The argument advanced for stock transfer was that the experience of the late eighties and early nineties where small housing associations emerged to challenge bureaucratic and remote organisations (like those which our Muirhouse branch faces) and develop a person centred approach, often providing the very first fully disabled centred homes and being ran as cooperatives, could be replicated by taking housing out of the control of local councils and placing it into huge holding companies like the GHA, which would then be broken up into small community controlled housing associations. Those who disputed this theory at the time can have no valedictory joy. Today stock transfer monoliths like the GHA now form nationwide housing companies, dependent both on public sector funding, but with profit seeking arms, and with business plans that mandate increasing scale in order to access capital markets. Many of the small community run housing associations have grown into large quasi-public companies; Queen's Cross Housing Association and North Glasgow Housing Association, two large Glasgow public sector landlords, both rival Edinburgh City Council in scale, and while their management may be more responsive, they have travelled some distance from the notion of a housing cooperative with a professional staff.

Increasingly it is these large stock transfer landlords, that behave like housing companies, despite their public sector funding, that define public housing in Scotland. In the Wyndford the union branch has been seeking a negotiation over discontinued repairs, suspended close cleaning, and a campaign of harassment against tenants with the Wheatley Group (the creation of the GHA, which swallowed the local Housing Association in the scheme a few years ago). In previous negotiations it has become clear that nobody in the local organisation is empowered to actually take decisions. The Wheatley Group for example has swallowed all of the former Council Housing in Dumfries and Galloway: the notion of community control there has given way to remote control by a publicly funded but not publicly accountable organisation headquartered 80 miles away taking decisions based on its own access to global capital markets.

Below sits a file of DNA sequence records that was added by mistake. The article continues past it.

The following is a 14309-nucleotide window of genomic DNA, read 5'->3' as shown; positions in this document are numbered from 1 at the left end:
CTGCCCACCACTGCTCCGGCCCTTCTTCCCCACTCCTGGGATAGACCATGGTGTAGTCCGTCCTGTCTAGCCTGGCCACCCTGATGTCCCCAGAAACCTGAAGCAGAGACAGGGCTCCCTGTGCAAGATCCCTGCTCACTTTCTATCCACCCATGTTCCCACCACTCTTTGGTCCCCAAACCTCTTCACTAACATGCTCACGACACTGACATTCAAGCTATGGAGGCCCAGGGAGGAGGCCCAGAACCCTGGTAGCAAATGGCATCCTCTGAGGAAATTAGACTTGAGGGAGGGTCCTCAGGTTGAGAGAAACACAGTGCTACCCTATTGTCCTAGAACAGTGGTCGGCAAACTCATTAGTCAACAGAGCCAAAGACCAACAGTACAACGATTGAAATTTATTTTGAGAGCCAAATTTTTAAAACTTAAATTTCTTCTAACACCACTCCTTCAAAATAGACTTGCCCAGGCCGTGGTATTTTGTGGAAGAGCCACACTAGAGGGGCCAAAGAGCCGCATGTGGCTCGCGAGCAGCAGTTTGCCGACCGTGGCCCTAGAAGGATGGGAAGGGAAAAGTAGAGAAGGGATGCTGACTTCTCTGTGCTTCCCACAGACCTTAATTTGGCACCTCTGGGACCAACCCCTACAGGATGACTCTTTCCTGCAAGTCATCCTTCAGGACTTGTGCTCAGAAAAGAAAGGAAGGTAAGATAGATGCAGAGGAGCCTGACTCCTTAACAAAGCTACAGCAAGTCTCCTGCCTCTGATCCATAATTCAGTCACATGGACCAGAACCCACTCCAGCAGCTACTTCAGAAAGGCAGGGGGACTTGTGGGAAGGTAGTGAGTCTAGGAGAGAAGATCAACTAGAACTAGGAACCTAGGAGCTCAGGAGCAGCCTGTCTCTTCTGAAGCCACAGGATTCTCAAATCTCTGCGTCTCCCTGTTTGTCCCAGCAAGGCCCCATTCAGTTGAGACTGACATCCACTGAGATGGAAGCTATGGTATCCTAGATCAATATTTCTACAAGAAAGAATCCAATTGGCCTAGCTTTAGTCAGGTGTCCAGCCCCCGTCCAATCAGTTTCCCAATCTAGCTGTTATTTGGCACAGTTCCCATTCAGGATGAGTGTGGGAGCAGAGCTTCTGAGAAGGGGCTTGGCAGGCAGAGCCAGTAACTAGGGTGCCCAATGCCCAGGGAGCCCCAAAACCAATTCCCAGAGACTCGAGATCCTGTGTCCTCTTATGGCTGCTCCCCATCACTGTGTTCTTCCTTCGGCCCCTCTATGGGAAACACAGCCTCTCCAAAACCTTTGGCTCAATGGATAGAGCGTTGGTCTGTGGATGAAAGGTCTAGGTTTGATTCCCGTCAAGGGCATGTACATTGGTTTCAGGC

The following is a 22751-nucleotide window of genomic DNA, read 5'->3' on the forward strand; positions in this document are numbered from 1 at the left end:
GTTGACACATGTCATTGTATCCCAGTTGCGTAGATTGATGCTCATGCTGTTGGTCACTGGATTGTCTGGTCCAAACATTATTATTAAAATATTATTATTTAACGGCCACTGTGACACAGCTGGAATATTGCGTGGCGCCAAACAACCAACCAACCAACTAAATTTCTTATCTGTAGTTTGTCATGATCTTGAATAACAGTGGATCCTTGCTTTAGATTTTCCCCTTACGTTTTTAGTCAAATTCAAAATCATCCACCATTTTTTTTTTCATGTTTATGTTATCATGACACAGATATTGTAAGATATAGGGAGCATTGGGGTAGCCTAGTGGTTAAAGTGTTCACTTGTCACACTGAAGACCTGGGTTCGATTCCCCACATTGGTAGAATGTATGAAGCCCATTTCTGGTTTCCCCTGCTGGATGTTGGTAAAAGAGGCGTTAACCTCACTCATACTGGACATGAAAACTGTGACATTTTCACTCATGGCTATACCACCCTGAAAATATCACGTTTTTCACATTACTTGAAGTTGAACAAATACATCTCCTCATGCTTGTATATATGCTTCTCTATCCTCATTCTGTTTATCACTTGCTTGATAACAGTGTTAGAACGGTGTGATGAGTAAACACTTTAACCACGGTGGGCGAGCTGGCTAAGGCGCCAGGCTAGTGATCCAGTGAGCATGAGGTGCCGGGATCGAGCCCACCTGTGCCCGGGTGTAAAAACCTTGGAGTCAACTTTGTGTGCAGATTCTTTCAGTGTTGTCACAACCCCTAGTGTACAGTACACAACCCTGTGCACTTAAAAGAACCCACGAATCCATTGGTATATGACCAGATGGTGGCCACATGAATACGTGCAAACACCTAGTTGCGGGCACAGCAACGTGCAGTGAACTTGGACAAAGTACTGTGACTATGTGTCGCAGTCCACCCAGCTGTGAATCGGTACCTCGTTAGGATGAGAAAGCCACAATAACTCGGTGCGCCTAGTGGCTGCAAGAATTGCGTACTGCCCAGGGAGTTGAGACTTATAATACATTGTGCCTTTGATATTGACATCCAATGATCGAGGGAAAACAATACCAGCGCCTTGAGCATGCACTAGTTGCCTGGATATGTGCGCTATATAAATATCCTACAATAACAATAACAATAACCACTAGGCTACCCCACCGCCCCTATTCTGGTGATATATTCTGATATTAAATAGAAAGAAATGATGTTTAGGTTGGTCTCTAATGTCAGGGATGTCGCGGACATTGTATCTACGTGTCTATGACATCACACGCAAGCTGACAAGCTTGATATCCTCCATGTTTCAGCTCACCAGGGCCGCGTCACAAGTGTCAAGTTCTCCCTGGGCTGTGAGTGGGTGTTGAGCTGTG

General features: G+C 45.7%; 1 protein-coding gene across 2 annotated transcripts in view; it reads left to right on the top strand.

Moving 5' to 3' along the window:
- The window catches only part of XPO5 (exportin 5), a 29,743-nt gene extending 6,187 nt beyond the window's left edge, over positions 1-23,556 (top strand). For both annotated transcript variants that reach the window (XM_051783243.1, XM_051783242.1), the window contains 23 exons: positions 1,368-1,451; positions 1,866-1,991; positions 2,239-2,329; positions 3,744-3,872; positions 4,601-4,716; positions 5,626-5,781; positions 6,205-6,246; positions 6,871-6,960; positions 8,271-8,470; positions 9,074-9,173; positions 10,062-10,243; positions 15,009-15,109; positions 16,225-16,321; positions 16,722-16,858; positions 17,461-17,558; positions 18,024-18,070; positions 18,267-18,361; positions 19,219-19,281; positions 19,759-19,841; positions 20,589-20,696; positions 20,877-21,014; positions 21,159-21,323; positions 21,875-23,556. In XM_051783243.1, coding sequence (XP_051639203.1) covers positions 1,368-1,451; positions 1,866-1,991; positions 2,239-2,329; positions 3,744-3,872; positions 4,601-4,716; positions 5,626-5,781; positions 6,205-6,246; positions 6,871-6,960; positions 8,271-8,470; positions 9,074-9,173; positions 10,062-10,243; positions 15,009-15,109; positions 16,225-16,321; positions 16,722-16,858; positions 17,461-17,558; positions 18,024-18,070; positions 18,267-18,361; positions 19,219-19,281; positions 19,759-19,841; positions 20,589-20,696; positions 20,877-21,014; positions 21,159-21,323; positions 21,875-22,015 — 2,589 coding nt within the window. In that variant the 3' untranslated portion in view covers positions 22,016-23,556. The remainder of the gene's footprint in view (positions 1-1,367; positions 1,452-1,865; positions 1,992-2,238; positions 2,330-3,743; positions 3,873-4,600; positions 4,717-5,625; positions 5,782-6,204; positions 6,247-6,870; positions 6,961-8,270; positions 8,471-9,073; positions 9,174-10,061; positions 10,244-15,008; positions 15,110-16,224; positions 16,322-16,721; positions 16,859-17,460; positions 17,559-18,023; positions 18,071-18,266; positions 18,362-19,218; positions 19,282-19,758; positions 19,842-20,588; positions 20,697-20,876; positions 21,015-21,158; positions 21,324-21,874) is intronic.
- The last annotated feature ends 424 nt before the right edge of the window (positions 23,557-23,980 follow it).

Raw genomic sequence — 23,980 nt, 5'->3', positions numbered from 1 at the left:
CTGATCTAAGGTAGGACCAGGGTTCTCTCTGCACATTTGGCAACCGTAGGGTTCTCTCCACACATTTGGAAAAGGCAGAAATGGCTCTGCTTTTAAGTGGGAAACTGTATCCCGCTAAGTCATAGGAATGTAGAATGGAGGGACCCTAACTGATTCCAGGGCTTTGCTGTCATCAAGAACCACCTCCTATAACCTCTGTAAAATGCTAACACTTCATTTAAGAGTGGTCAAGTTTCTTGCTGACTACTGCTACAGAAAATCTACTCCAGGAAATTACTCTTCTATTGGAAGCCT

Scottish Government figures, correct to 2018

There are 1,170,000 public housing tenants in Scotland. This is a large majority of the nation's tenants, and including the roughly half a million owners of homes in housing schemes (who share similar interests) this is a big plurality of those subject to the whims of a landlord. Increasingly public landlords are remote and distant, and beholden to capital markets rather than the needs of their tenants. Mass demolition of homes has shattered many communities which were rebuilt from the slum clearance programmes in the post war period, deliberately designed to organise for powerlessness. Landlords in the public sector have weaponised even very progressive legislation to create organisation for powerlessness. However organisation in the public sector has a strongly depressive effect on rents, but big challenges in housing schemes such as the potential wholesale takeover of right to buy homes by the country's increasingly profiteering landlord class, particularly in light of the Covid pandemic's depressive effect on property values, threaten to exacerbate tensions on rents. Moreover while it is beyond the scope of this article, the process of stock transfer was also the process of the wholesale destruction and cooption of the tenants movement. Living Rent is all that stands in the way of these grand systemic changes towards a landlord driven economy. This can be addressed however. Scotland has hundreds upon hundreds of private landlords. Scotland has 183 public sector landlords. If we are organised to face these historic changes, as a majoritarian organisation, we can deliver a hammer blow to landlordism in this country, and tranformationally democratise the majority of communities subject to the deleterious efects of rising rents and non-accountability of housing when driven by profit motives.